"You could say we've been preparing for today since the shooting," Superintendent Dr. Deborah Flores said.
Gilroy was already what many would call a close-knit community, but now they're bound by tragedy. Just over two weeks ago, a gunman opened fire at the Gilroy Garlic Festival. He killed three people, including a 6-year-old boy and 13-year-old girl. At least a dozen others were injured. The festival is a popular spot for school fundraisers.
"When the shooting occurred we had literally, we're estimating at least 500 students and family members when the shooting occurred," Dr. Flores said. "It's just a very-- it's just incredible that they got out safely."
Since then, Dr. Flores said they've had hundreds of students use the available counseling services. For the first week of classes, two additional counselors will be on hand at all 15 district schools. Extra security is on sight as well and teachers have been trained on how to handle students still grieving.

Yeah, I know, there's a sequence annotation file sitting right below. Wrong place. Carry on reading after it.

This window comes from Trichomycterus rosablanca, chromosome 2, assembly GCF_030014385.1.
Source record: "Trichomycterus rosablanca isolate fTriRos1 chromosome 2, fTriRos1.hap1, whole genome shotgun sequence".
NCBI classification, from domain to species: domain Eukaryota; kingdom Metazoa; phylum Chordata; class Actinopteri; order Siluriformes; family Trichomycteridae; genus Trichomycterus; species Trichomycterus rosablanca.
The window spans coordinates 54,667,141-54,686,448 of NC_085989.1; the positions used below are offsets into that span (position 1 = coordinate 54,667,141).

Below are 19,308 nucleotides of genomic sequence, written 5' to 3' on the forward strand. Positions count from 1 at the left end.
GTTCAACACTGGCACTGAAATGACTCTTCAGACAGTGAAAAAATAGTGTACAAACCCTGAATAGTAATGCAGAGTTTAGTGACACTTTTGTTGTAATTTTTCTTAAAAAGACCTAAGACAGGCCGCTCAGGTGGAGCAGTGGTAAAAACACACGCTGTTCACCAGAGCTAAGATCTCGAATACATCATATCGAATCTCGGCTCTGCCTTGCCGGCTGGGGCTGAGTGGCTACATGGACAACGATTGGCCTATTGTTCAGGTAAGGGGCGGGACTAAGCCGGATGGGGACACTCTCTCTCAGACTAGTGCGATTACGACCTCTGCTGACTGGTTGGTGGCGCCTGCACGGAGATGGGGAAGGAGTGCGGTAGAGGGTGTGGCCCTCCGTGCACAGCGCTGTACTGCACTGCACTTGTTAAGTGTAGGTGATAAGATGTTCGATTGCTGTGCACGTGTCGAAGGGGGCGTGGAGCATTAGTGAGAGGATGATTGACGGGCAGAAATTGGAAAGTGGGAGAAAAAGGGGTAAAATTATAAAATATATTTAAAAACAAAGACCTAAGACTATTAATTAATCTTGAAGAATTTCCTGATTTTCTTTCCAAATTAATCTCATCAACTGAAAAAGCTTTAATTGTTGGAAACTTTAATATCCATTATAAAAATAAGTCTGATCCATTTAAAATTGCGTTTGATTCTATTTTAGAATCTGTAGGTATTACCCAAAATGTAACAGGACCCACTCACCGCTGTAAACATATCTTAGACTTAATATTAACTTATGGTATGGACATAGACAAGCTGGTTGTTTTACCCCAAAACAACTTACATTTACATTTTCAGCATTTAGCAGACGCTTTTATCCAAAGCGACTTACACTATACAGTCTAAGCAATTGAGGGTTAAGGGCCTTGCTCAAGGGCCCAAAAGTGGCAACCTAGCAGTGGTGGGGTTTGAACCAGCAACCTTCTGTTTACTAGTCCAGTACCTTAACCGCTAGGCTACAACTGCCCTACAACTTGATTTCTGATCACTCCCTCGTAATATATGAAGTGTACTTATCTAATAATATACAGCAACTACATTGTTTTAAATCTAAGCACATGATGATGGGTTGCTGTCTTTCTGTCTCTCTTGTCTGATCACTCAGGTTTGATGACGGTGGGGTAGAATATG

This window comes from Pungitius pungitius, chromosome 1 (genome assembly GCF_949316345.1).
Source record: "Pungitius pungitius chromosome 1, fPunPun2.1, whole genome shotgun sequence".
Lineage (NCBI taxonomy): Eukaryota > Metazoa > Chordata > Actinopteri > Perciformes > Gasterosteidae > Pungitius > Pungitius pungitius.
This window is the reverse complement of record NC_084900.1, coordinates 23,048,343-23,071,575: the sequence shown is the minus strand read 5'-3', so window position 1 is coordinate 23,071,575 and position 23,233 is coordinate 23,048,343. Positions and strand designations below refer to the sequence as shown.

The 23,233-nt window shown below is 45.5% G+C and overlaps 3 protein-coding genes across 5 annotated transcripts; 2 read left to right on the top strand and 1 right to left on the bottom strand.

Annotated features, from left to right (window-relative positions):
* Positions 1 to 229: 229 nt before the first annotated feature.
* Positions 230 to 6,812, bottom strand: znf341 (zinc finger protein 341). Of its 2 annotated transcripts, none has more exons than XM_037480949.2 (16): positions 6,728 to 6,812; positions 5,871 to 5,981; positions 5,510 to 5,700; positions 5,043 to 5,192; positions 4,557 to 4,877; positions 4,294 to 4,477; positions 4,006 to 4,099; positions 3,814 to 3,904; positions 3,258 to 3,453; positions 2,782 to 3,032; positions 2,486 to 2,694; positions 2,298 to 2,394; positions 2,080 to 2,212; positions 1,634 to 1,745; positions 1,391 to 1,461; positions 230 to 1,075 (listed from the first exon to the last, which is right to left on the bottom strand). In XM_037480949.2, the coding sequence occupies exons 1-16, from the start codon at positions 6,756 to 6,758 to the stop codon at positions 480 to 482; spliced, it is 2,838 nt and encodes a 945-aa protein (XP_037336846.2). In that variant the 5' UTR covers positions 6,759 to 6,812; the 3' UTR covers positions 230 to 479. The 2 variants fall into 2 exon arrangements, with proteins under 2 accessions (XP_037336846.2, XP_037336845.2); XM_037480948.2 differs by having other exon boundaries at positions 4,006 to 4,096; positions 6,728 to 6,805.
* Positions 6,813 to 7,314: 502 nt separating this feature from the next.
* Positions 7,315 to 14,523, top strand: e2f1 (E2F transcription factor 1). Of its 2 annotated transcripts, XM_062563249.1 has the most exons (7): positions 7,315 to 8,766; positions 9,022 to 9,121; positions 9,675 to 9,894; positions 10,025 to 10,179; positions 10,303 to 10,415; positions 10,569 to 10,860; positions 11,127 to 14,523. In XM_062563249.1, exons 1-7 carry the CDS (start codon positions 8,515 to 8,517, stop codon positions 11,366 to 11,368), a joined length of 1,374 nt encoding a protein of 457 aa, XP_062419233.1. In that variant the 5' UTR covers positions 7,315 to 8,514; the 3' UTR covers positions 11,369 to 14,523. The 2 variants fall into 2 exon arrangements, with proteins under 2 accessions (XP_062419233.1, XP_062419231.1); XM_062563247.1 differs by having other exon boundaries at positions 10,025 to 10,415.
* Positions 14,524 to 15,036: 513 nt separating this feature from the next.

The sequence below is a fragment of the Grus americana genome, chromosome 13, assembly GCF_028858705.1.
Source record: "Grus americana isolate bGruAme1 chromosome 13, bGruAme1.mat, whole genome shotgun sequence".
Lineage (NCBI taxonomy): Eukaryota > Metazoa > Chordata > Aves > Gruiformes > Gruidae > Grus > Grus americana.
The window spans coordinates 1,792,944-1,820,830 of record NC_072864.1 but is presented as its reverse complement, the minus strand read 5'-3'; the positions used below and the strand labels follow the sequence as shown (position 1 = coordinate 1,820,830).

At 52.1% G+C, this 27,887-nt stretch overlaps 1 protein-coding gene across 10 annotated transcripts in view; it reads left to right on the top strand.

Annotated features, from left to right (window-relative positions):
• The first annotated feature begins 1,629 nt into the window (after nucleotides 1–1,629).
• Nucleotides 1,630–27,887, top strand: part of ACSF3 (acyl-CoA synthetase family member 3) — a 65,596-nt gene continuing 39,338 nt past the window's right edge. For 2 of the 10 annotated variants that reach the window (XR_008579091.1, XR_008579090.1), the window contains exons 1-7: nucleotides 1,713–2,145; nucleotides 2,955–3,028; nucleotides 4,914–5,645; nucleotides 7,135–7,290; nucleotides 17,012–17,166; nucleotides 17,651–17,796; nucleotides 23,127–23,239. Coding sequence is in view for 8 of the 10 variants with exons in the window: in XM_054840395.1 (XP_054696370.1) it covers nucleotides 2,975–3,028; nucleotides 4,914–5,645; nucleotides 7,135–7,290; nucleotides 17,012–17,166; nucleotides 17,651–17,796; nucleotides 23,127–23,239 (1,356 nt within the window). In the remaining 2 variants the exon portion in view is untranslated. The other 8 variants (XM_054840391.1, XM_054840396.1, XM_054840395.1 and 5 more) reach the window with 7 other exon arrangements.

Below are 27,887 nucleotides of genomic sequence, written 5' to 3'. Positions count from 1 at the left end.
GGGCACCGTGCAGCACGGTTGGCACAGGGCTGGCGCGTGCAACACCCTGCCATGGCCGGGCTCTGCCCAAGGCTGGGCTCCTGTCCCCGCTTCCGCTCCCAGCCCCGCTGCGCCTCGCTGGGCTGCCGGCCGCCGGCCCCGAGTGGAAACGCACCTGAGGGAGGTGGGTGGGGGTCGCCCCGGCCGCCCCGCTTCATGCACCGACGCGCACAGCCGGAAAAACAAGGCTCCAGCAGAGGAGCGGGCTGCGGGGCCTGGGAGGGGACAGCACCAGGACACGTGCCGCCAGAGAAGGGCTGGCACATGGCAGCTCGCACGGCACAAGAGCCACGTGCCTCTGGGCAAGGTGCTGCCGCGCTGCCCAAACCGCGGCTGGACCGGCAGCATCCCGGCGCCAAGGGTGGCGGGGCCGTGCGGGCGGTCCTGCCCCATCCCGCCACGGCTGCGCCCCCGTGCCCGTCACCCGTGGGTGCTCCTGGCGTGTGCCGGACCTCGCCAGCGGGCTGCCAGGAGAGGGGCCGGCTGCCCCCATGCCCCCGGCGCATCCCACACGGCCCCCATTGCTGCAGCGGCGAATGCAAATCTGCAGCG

"If they need help, they should talk to someone about it," Yainet Tance, a Gilroy High School parent said. "Just make sure that your feelings are heard."
Yainet and her husband Silviu were at the Gilroy Garlic Festival with their family the day before the shooting. They've discussed the tragedy with their children.
"I mean yeah absolutely we have concerns," Silviu said.
Tricia Reineccius, also a Gilroy High School parent, seemed to have just one worry.
"Safety," Reineccius said. "But, I mean Gilroy has been pretty good. I went here too. They're pretty on top of stuff."
The superintendent plans to keep it that way. At the end of every school day, administrators plan to hold a meeting to discuss the extra resources and when or if they should stop. The extra security and counselors will be in place throughout the week.
See more stories on the Gilroy Garlic Festival shooting.